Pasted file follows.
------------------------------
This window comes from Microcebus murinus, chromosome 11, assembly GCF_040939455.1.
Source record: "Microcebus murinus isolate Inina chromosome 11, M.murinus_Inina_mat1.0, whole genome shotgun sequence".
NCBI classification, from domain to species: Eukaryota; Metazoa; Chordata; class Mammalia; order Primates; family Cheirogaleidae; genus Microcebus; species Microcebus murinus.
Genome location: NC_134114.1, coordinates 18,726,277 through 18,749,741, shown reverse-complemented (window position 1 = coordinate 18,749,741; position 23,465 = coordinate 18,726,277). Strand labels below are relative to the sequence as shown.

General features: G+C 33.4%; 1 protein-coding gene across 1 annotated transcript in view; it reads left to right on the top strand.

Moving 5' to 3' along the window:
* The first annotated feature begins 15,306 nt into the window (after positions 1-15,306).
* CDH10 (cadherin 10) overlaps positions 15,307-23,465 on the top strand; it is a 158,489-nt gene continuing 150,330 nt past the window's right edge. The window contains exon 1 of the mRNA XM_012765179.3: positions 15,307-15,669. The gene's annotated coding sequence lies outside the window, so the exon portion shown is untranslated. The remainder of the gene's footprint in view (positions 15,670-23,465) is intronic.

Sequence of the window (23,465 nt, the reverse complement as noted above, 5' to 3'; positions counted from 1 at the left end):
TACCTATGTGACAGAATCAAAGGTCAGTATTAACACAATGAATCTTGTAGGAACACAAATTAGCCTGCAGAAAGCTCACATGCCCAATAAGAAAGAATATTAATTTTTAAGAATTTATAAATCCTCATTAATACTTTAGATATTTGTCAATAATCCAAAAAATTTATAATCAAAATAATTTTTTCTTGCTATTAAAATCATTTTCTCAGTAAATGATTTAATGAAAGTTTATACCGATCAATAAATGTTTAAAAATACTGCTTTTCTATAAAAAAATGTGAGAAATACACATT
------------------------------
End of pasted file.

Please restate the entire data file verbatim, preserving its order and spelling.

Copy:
This window comes from Microcebus murinus, chromosome 11, assembly GCF_040939455.1.
Source record: "Microcebus murinus isolate Inina chromosome 11, M.murinus_Inina_mat1.0, whole genome shotgun sequence".
NCBI classification, from domain to species: Eukaryota; Metazoa; Chordata; class Mammalia; order Primates; family Cheirogaleidae; genus Microcebus; species Microcebus murinus.
Genome location: NC_134114.1, coordinates 18,726,277 through 18,749,741, shown reverse-complemented (window position 1 = coordinate 18,749,741; position 23,465 = coordinate 18,726,277). Strand labels below are relative to the sequence as shown.

General features: G+C 33.4%; 1 protein-coding gene across 1 annotated transcript in view; it reads left to right on the top strand.

Moving 5' to 3' along the window:
* The first annotated feature begins 15,306 nt into the window (after positions 1-15,306).
* CDH10 (cadherin 10) overlaps positions 15,307-23,465 on the top strand; it is a 158,489-nt gene continuing 150,330 nt past the window's right edge. The window contains exon 1 of the mRNA XM_012765179.3: positions 15,307-15,669. The gene's annotated coding sequence lies outside the window, so the exon portion shown is untranslated. The remainder of the gene's footprint in view (positions 15,670-23,465) is intronic.

Sequence of the window (23,465 nt, the reverse complement as noted above, 5' to 3'; positions counted from 1 at the left end):
TACCTATGTGACAGAATCAAAGGTCAGTATTAACACAATGAATCTTGTAGGAACACAAATTAGCCTGCAGAAAGCTCACATGCCCAATAAGAAAGAATATTAATTTTTAAGAATTTATAAATCCTCATTAATACTTTAGATATTTGTCAATAATCCAAAAAATTTATAATCAAAATAATTTTTTCTTGCTATTAAAATCATTTTCTCAGTAAATGATTTAATGAAAGTTTATACCGATCAATAAATGTTTAAAAATACTGCTTTTCTATAAAAAAATGTGAGAAATACACATT